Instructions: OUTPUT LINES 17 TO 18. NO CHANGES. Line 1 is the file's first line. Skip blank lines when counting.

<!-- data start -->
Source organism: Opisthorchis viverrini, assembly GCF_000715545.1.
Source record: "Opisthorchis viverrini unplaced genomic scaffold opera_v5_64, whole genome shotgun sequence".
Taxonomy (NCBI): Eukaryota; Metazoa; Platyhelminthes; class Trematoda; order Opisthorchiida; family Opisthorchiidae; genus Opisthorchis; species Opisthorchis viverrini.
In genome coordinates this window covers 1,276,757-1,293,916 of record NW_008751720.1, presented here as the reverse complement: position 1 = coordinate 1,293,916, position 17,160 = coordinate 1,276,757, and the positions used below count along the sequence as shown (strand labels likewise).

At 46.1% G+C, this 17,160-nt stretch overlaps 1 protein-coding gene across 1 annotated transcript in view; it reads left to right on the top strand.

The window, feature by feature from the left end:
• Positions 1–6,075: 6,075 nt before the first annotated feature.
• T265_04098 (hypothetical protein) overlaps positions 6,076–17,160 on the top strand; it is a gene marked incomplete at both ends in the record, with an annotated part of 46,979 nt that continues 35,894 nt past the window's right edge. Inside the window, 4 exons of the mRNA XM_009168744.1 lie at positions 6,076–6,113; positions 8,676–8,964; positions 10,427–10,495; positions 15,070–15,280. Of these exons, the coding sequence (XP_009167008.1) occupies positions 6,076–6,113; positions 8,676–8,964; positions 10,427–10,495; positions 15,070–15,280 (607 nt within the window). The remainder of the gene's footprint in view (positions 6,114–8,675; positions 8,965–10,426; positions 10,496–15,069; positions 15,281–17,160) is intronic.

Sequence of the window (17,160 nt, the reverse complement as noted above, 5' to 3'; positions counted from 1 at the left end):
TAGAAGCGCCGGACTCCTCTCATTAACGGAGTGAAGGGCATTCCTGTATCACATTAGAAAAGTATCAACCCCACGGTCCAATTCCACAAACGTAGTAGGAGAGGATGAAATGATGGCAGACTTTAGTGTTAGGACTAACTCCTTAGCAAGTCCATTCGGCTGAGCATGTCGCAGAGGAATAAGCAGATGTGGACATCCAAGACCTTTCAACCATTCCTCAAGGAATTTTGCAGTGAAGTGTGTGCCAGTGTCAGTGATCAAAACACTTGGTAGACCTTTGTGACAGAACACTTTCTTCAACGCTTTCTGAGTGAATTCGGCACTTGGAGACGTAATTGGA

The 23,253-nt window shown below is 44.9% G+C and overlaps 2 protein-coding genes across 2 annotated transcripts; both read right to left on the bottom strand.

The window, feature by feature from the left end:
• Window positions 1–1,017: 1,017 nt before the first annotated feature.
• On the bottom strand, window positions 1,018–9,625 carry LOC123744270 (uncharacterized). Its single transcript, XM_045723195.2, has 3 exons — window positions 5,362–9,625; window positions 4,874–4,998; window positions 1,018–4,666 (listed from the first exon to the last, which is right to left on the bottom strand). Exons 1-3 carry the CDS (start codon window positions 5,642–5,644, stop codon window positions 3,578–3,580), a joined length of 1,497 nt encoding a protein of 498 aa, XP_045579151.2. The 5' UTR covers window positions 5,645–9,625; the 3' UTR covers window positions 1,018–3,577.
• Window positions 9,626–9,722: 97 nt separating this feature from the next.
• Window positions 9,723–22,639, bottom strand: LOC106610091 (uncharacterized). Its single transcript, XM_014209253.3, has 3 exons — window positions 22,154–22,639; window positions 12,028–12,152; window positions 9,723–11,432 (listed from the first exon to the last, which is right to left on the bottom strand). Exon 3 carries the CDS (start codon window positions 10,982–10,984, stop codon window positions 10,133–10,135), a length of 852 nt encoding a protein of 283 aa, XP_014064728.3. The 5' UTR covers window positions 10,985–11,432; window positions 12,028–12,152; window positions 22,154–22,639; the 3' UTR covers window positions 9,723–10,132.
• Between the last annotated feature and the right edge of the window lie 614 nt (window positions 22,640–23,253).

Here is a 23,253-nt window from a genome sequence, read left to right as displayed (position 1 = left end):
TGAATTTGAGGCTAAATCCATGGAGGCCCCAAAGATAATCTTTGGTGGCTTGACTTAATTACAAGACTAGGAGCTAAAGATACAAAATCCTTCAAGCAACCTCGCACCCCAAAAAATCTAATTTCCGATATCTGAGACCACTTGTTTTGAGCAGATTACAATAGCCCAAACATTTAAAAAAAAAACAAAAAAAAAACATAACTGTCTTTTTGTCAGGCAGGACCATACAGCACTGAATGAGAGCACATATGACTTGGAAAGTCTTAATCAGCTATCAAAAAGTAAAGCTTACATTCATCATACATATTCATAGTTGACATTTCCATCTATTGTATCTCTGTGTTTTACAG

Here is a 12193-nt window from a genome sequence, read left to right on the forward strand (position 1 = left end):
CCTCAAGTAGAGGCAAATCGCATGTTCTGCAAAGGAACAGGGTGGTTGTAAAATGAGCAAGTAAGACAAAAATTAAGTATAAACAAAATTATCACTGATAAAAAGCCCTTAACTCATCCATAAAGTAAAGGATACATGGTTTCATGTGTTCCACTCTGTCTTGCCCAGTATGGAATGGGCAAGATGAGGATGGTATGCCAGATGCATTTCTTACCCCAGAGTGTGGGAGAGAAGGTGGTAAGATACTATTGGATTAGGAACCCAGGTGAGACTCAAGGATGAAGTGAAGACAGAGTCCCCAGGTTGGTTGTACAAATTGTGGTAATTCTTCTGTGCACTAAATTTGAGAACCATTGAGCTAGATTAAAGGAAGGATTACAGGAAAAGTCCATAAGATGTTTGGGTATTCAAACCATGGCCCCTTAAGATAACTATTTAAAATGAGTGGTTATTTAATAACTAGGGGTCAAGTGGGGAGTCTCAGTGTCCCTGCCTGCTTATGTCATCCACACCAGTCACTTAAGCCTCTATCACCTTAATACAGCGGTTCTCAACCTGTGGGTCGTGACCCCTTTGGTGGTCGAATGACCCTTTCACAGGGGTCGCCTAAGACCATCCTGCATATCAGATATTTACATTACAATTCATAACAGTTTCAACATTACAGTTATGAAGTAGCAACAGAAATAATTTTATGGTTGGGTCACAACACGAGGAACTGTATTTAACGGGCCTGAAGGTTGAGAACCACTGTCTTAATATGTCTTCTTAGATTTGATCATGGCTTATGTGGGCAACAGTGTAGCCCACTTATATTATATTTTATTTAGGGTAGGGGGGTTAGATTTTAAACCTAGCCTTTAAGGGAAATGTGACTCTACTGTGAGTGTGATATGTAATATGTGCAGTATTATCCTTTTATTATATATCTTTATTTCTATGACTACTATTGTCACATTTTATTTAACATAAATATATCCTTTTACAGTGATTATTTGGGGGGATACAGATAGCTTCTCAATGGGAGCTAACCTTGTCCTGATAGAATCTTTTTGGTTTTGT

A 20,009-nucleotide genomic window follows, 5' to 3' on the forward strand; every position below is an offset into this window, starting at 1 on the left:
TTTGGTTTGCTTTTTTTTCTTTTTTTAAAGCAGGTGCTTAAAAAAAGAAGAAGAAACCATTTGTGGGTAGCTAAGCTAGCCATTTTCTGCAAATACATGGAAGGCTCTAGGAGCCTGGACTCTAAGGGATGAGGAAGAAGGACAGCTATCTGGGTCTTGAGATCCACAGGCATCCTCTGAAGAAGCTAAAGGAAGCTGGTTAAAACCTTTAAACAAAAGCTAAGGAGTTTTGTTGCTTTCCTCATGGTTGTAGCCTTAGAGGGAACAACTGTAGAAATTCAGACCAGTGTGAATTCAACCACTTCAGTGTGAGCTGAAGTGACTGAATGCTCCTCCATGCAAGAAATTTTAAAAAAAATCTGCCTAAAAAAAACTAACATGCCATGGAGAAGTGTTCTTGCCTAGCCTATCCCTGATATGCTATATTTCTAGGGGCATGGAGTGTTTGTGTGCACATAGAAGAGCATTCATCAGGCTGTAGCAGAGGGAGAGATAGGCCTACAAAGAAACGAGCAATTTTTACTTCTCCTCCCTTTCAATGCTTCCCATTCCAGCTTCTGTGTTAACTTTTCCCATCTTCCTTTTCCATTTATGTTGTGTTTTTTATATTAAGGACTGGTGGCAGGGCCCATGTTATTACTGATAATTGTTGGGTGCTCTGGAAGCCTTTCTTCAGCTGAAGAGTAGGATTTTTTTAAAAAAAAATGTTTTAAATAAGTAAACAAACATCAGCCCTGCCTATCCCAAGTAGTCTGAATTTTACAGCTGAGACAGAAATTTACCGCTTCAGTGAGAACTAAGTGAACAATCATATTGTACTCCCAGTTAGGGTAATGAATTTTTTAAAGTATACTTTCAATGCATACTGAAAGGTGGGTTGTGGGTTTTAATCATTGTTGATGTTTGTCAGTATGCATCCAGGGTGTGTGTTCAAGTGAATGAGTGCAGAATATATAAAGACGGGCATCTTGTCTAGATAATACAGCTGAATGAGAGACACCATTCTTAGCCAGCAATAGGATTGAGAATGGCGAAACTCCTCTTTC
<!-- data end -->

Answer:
• Between the last annotated feature and the right edge of the window lie 614 nt (window positions 22,640–23,253).

Here is a 23,253-nt window from a genome sequence, read left to right as displayed (position 1 = left end):